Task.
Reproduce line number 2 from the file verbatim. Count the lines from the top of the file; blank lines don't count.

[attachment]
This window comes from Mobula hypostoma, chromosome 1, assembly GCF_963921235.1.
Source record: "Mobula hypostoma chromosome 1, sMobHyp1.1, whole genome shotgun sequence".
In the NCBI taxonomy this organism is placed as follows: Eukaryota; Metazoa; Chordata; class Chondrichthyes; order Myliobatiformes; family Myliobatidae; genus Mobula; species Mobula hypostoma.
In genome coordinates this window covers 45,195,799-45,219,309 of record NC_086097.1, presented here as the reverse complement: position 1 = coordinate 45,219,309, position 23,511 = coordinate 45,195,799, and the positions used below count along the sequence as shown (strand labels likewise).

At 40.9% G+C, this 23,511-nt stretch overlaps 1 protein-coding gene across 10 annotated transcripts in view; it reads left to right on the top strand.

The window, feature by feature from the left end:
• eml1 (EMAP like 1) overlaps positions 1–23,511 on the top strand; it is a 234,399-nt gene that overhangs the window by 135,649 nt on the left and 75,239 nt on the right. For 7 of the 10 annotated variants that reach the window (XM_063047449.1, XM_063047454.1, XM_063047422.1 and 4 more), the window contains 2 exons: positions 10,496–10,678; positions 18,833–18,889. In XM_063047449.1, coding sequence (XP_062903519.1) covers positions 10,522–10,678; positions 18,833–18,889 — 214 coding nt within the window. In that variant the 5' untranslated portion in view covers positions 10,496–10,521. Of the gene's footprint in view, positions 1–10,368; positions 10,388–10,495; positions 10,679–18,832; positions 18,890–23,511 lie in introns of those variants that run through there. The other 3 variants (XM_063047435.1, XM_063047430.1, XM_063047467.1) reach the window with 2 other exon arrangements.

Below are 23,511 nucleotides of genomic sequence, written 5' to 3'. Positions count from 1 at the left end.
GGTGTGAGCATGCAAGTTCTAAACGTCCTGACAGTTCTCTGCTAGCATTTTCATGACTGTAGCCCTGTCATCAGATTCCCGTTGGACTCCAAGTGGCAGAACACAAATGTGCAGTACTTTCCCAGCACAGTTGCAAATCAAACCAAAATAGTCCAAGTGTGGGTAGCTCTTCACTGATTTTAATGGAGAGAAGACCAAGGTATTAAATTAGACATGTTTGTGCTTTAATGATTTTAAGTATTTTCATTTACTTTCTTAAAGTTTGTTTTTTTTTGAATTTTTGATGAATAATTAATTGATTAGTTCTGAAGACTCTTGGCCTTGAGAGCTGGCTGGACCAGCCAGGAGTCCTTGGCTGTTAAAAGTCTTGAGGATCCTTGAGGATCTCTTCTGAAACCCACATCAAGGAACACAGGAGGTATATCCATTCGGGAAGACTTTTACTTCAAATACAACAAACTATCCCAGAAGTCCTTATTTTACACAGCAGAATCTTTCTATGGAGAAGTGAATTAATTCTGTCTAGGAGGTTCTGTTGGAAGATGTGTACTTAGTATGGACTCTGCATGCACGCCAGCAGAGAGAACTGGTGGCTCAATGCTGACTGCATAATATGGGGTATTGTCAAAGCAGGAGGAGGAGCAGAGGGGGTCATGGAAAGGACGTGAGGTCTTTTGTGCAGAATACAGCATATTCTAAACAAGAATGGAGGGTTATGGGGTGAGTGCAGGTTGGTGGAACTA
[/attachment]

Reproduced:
Source record: "Mobula hypostoma chromosome 1, sMobHyp1.1, whole genome shotgun sequence".